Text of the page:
May 13 Incident

Article

May 22, 2022

For the riots that took place in Indonesia in 1998, see May 1998 riots. For riots that occurred in Singapore in 1964, see 1964 Singapore racial riots — events that coincide with the birthday of the Prophet Muhammad which is taking place throughout Malaysia. 13 May incident is a term for the racial riots between ethnic Chinese and Malays that occurred in Kuala Lumpur, Malaysia on May 13, 1969. which claimed the lives of 184 people. This incident is also the culmination of the problem of integration in Malaysia and is closely related to the "May 10, 1969 General Election" which is a black spot in the history of the Malaysian state.

Cause of riot

In the general election of 10 May 1969, the governing Alliance coalition chaired by the United Malays National Organization (UMNO) suffered its biggest defeat since 1955 although it still won the election. The largest Chinese party Democratic Action Party and the Movement won votes in the election, and was entitled to hold a victory march through the designated route in Kuala Lumpur. However, the march became noisy, violent and veered off course and led to the Malay district of Kampong Bahru, mocking its residents with racist banners reading "Malai Si" which in Chinese means "Death to Malays". Although the Movement Party immediately issued an apology the next day, UMNO announced a counter march from the head of Selangor state Dato' Harun bin Idris on Jalan Raja Muda to celebrate their victory. Reportedly, the assembled community was told that the Malays heading to the procession had been attacked and beheaded by the Chinese in Setapak, a few miles to the north [1] Archived 2003-05-25 at the Wayback Machine. Angry protesters (Malays) began to gather, including organizations that defend the fate of the country's Malays such as Gang Parang Terbang (Bugis), Gang Parang Panjang, Gang Sungai Manik, Gang Selendang Merah (Pesilat) and hundreds of Malays. others, coming from various parties, began to unite under one roof, then quickly retaliated by killing two passing Chinese motorcycle riders, and rioting erupted. When the riots took place, loudspeakers in mosques were also used as provocations to encourage the rioters to continue their actions until there was bloodshed, in order to defend the generosity and sovereignty of the Malays who had been insulted and trampled on. Rioters then began to act in the capital Kuala Lumpur and the region around the country of Selangor, with the exception of minor disturbances in Melaka elsewhere in the country remained peaceful. A national state of emergency and curfew was declared on May 16 but the curfew was eased in parts of the country on May 18 and removed within a week in central Kuala Lumpur. According to police data, 184 people died and 356 were injured, 753 cases of arson were recorded and 211 vehicles were destroyed or heavily damaged. Other sources put the number who died at around 196 people or even more than 200 people. Some estimate the death toll as high as 700 as a result of the riots.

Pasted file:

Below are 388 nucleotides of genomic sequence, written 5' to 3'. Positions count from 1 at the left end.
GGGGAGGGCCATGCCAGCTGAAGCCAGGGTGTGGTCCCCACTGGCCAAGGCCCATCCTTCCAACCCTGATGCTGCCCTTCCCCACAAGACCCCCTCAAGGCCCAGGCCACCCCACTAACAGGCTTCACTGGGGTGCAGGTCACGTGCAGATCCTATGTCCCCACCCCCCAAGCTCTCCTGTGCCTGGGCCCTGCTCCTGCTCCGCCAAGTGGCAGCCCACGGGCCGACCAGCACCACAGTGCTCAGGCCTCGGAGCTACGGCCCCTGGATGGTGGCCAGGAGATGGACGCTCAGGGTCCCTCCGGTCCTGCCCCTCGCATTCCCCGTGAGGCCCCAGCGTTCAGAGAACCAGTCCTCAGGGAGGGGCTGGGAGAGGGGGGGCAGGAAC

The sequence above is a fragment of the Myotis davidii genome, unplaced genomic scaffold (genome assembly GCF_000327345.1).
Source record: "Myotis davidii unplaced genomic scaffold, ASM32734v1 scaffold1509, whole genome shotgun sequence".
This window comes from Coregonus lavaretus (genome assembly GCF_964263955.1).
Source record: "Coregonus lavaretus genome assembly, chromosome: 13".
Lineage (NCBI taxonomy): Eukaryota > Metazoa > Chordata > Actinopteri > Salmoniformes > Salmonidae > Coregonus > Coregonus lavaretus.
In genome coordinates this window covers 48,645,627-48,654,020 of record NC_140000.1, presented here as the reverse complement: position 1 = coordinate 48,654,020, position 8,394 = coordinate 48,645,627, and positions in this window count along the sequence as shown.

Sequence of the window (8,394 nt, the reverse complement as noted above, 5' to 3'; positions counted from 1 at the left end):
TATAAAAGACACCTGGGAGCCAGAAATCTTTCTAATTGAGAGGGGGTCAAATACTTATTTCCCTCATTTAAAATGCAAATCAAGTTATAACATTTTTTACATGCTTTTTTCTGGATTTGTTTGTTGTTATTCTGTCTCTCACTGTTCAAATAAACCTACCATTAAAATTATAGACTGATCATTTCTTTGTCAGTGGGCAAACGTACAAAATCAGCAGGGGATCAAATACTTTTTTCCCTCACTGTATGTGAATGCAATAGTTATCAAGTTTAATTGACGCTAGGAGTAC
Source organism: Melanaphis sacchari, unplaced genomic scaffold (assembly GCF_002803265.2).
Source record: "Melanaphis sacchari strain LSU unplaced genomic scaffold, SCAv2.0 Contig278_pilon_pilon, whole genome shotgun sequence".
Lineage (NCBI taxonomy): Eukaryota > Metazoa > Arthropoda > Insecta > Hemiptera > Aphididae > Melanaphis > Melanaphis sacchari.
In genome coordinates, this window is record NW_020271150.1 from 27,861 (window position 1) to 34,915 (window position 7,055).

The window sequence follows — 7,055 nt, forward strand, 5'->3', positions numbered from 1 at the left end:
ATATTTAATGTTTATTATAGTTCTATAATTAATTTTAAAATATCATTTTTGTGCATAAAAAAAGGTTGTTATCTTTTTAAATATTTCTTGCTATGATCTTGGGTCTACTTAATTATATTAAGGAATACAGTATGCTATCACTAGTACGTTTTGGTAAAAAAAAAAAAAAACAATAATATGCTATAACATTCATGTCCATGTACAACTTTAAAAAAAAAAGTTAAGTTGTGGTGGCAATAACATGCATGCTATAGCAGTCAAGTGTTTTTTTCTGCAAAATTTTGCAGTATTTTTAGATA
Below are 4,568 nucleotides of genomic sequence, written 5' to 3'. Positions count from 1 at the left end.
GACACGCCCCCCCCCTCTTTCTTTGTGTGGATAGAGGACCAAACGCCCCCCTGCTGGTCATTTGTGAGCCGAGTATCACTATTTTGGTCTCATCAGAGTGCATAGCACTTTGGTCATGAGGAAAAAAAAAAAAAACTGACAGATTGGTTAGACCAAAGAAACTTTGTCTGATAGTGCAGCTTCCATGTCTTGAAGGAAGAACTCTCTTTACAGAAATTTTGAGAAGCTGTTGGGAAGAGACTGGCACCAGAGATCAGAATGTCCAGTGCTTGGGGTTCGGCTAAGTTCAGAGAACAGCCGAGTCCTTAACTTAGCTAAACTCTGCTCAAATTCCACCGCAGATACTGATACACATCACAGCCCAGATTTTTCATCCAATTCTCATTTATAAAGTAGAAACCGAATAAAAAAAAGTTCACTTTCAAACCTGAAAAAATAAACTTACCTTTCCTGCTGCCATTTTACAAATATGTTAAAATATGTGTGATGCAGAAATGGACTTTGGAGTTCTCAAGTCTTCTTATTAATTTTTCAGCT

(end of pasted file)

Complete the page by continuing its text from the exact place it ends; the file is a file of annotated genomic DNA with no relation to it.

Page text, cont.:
Racial issues in the 1969 General Election

Issues of class and race that touch emotions and sentiments became the main theme throughout the 1969 General Election campaign which resulted in the increasing enthusiasm of the Malay and Chinese communities in Malaysia. During the 1969 election campaign, candidates and members of political parties, particularly those from opposition parties, raised sensitive issues related to the national language (Bahasa Melayu), the privileged position of the Malays (Bumiputera) and the populist rights of non-Malays. This gave rise to racial sentiments and suspicion. The Alliance Party (UMNO-MCA-MIC) has suffered a crushing defeat in the 1969 General Election. The number of seats it has won in the People's Council (Parliament)